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VIEW: Flaherty sabotaging doable pension benefit increases

Toronto Star columnist Martin Regg Cohn writes about today’s meeting between federal finance minister Jim Flaherty and the provincial finance ministers near Meech Lake, Quebec. He notes that after a year of consultations with their provincial counterparts, federal officials have recommended a modest expansion of the Canada Pension Plan (CPP) in a 30-page discussion document. The columnist chastises, “The real scandal is that concrete reforms are finally within reach. Yet Flaherty seems determined to sabotage the process.”

By the numbers, “CPP pays only 25 per cent of the average industrial wage (currently about $50,000) — capping pension payments at a mere $12,500 a year. …(The discussion paper says) we could raise the CPP’s ‘replacement rate’ from 25 to 35 per cent of current income. And we could boost the eligible earnings ceiling from $50,000 to about $75,000. Doing so would go a long way to narrow the pension shortfall (estimated at an average of $6,200 per person a year) — the amount by which retired Canadians will be unable to meet their needs annually. …Instead of limiting CPP payouts to $12,500 a year currently, middle class Canadians could effectively double their annual pension down the road — virtually wiping out the shortfall in savings. This could be achieved with a relatively modest increase in premiums of about $1,000 a year for the highest-paid employees (employers would pay half of the cost through payroll taxes), or about $540 a year (cost-shared with employers) for workers earning about $50,000 a year.”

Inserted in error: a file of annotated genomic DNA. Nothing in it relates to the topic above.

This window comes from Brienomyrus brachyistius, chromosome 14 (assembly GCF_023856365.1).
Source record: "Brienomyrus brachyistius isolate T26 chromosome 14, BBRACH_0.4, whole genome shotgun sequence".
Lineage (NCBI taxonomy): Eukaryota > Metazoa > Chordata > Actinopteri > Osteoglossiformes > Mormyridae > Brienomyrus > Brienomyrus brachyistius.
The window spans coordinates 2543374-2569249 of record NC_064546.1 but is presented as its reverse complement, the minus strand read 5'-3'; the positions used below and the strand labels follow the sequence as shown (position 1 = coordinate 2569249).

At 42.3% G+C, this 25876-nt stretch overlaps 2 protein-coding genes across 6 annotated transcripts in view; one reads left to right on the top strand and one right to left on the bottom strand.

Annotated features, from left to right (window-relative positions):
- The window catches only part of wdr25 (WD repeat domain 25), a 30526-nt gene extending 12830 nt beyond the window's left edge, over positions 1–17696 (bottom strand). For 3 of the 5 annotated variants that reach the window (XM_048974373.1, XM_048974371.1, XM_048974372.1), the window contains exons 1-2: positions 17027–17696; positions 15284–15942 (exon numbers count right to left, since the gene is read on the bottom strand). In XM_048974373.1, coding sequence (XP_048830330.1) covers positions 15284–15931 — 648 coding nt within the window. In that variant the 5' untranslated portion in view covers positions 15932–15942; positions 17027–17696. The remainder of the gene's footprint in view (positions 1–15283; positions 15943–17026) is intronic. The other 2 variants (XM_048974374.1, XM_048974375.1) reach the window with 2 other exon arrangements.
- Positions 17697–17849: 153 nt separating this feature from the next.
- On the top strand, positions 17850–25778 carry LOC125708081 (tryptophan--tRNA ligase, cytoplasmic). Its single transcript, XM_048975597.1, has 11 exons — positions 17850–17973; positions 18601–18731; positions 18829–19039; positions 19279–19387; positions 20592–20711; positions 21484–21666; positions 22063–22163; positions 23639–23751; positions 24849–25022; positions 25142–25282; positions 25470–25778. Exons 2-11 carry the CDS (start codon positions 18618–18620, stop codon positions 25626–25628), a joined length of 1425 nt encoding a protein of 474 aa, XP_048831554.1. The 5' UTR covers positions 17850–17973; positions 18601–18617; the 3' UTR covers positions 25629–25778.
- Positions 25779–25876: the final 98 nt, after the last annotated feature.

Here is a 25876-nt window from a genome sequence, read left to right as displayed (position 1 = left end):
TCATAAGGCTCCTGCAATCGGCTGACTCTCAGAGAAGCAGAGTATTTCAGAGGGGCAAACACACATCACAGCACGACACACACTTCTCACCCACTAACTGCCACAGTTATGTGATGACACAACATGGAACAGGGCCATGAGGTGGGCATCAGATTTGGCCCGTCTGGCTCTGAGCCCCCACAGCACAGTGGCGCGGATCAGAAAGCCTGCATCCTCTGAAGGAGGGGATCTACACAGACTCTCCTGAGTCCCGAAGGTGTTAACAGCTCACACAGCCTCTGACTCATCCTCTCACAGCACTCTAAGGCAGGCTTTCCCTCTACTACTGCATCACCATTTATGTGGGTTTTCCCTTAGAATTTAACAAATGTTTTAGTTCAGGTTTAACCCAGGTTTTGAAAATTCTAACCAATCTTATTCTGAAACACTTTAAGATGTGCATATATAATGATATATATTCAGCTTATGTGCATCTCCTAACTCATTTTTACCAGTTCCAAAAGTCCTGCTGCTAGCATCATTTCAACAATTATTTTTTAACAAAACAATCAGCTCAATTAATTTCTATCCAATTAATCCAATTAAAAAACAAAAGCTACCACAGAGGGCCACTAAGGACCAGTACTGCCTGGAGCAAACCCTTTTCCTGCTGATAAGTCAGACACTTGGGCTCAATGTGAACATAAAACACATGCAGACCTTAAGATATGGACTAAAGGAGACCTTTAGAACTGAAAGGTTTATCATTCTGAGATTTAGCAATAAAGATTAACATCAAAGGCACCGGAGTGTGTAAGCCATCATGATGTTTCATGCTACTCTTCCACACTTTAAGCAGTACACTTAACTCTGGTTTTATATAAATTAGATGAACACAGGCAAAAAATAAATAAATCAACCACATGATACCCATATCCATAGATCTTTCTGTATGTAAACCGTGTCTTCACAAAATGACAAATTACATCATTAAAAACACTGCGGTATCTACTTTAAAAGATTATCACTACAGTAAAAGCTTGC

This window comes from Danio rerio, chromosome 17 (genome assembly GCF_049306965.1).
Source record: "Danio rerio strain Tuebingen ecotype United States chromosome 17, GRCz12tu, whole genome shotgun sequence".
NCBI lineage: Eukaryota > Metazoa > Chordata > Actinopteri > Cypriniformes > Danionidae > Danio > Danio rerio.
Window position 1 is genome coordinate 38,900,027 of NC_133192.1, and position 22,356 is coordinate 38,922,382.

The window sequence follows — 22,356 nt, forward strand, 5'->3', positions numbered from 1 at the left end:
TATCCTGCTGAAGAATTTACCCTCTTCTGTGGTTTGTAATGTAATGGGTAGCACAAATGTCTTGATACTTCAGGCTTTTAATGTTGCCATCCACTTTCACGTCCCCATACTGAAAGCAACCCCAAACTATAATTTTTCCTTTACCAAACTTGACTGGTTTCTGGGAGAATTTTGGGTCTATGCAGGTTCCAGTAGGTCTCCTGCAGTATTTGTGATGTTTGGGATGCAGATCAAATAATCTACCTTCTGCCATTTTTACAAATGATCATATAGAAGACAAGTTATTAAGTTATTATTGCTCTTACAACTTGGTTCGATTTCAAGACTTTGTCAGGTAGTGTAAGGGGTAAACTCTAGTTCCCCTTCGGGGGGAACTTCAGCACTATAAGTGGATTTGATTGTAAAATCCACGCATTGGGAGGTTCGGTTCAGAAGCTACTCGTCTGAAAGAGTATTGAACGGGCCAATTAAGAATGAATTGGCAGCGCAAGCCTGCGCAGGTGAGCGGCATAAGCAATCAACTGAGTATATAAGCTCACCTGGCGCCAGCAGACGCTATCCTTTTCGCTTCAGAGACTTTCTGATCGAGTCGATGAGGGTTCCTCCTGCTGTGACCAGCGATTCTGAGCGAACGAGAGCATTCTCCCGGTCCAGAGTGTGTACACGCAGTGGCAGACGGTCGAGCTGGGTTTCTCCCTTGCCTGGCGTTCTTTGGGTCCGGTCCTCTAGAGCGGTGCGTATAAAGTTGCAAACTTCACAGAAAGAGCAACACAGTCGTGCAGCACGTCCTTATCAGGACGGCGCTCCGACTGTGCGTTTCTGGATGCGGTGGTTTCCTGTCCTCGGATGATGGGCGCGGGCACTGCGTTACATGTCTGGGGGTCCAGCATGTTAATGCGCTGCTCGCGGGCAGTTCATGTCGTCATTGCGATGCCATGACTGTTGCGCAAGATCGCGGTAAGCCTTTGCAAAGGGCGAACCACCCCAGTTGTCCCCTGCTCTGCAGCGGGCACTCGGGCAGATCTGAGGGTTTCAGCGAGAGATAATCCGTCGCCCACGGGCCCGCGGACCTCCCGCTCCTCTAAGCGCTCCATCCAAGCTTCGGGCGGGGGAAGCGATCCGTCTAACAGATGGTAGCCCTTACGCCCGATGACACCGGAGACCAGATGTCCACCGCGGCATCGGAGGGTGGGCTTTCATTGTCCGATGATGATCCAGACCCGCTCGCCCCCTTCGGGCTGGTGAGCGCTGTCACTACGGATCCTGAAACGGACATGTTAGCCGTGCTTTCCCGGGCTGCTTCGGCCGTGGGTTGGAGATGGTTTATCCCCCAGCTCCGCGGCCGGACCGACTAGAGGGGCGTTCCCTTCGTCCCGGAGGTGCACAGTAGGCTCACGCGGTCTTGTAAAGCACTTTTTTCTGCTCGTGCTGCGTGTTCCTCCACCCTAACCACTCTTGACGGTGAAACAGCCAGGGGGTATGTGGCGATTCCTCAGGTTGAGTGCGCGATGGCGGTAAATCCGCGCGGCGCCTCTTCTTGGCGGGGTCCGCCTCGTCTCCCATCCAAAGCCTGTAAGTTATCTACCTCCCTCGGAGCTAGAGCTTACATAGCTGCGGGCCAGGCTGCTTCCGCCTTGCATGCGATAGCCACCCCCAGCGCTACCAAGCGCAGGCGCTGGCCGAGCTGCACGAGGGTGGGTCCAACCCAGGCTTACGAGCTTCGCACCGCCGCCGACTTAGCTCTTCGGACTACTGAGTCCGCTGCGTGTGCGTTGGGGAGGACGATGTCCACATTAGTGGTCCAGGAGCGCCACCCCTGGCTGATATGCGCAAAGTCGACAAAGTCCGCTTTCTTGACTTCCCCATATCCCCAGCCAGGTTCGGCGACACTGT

“Currently, Canada allocates a mere 5.5 per cent of its economic activity (GDP) to social security and payroll taxes. If all the improvements outlined in the paper were phased in, the percentage would rise to 6.3 per cent. Even under this improved scenario, Canada’s contributions would still be low by OECD standards — and remain at the very bottom of the G-7 group of industrialized countries.”

The Council of Canadians supports the call from the Canadian Labour Congress that CPP retirement pensions should be doubled over a 7-year period and that the Guaranteed Income Supplement of Old Age Security pensions should be increased by 15 per cent so that no senior lives in poverty. Cohn writes in his column that, “(The recommendation to be discussed today) still falls short of union demands for a doubling of CPP payments, but it is a worthy starting point.”

The column can be read at http://m.thestar.com/news/canada/article/1302903–time-to-put-flaherty-on-the-spot. For more, please read the campaign blog, UPDATE: Council calls for increased pension benefits as finance ministers meet at Meech Lake.